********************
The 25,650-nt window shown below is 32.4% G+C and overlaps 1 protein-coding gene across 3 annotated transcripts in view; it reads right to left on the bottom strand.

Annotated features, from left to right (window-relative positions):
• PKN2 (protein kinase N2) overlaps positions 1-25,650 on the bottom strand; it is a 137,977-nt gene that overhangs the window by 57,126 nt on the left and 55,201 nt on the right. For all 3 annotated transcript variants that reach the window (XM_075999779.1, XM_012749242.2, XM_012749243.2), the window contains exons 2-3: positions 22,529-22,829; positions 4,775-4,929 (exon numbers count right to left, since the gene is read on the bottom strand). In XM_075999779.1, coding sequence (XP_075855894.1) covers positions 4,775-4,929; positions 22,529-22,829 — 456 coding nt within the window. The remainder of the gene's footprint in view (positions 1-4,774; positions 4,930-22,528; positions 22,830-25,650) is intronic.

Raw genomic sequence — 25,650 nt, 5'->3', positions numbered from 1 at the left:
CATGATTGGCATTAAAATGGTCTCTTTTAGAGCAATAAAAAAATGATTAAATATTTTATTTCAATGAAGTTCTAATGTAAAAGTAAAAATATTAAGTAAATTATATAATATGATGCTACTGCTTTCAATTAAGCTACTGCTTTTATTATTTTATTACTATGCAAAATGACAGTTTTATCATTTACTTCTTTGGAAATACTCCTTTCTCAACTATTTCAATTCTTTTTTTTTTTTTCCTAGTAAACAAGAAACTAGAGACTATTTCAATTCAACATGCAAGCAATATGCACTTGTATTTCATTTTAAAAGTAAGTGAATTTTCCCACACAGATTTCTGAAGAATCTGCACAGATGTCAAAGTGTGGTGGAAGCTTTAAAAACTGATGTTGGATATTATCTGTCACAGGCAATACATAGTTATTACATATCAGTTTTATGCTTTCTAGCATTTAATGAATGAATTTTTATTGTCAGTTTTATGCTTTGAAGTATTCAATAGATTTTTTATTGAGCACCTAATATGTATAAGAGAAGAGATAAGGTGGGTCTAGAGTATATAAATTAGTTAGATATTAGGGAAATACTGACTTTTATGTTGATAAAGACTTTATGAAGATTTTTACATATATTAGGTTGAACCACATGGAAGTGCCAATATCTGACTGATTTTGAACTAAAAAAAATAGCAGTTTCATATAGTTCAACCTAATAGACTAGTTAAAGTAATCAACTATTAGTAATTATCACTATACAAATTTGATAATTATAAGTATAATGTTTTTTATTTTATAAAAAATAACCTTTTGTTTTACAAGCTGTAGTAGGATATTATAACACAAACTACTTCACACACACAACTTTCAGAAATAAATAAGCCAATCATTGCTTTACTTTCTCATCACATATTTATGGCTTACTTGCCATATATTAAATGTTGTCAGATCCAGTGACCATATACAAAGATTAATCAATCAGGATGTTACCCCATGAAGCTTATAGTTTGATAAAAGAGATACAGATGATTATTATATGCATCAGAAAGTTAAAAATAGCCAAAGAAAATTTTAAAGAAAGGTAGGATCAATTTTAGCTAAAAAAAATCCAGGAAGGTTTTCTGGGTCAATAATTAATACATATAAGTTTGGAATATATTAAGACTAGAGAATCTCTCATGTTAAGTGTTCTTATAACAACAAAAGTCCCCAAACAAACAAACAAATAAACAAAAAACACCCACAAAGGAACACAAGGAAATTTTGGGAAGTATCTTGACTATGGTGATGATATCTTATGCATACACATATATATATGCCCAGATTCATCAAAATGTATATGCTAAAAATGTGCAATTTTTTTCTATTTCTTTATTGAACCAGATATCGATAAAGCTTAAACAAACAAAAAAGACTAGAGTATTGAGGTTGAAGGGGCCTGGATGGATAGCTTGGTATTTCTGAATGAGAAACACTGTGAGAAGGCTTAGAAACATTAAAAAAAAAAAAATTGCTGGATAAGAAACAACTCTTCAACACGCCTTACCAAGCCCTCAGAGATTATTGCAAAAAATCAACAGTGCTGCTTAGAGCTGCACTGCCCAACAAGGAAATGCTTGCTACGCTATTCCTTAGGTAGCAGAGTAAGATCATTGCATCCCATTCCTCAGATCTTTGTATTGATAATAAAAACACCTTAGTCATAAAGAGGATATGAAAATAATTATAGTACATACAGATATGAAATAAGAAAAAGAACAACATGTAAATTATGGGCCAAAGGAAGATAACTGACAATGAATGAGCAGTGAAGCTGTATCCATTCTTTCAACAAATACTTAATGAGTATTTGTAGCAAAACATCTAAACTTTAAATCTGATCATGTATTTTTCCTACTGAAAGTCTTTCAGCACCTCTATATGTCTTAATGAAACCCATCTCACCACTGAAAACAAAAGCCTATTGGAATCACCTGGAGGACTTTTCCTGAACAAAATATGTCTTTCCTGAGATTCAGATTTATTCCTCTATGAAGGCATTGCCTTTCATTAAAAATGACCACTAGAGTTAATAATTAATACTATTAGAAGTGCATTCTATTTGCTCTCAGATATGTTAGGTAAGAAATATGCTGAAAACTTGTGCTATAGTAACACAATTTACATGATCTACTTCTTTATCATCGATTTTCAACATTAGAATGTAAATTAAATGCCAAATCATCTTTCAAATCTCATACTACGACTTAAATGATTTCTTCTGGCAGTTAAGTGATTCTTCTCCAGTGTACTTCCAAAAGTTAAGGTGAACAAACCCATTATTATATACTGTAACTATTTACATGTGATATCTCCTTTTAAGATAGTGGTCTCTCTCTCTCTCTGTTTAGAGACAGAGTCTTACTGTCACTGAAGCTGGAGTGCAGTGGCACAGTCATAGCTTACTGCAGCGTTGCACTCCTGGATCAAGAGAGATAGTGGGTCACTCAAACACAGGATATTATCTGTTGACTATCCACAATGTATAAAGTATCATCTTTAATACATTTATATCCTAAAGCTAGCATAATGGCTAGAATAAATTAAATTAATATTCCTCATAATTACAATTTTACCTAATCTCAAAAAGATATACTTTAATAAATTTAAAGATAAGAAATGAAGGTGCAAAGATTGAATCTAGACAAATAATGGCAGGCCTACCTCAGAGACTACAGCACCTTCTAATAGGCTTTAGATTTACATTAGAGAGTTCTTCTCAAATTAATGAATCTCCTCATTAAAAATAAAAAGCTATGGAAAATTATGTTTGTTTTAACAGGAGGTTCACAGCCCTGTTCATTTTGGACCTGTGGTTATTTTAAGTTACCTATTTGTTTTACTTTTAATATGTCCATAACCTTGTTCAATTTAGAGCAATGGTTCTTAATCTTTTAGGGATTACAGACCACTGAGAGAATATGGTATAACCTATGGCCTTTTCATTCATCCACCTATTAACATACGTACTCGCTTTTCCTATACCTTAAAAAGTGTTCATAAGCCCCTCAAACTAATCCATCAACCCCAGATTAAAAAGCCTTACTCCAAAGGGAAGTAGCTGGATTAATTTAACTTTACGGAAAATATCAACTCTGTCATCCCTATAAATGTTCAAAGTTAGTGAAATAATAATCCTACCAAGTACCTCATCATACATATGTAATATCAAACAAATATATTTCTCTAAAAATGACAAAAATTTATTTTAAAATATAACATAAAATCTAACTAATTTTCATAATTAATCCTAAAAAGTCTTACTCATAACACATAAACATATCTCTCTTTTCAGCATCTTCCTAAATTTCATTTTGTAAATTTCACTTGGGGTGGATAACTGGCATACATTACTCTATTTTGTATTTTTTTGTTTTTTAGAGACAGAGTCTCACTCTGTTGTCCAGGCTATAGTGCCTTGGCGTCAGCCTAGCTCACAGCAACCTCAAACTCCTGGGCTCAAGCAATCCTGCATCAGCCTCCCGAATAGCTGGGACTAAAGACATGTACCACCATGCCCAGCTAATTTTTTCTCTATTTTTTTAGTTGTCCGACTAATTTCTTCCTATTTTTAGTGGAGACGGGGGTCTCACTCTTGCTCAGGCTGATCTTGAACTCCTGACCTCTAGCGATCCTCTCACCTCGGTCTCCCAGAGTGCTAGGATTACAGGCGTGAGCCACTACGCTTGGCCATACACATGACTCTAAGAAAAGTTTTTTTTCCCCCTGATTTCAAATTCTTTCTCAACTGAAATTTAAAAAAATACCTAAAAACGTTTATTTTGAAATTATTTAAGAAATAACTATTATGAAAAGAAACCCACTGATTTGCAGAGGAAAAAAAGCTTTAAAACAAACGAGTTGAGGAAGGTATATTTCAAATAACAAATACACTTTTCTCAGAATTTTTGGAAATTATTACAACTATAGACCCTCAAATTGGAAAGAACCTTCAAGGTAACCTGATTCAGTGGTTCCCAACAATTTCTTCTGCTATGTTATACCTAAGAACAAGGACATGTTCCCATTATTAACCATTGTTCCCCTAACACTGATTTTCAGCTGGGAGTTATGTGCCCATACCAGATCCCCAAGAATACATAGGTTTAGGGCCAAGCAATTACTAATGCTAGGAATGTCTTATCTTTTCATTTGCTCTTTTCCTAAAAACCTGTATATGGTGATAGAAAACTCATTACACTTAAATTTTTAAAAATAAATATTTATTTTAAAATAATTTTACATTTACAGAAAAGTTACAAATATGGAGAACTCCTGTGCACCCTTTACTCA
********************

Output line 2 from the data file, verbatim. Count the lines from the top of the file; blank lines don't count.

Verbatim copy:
Annotated features, from left to right (window-relative positions):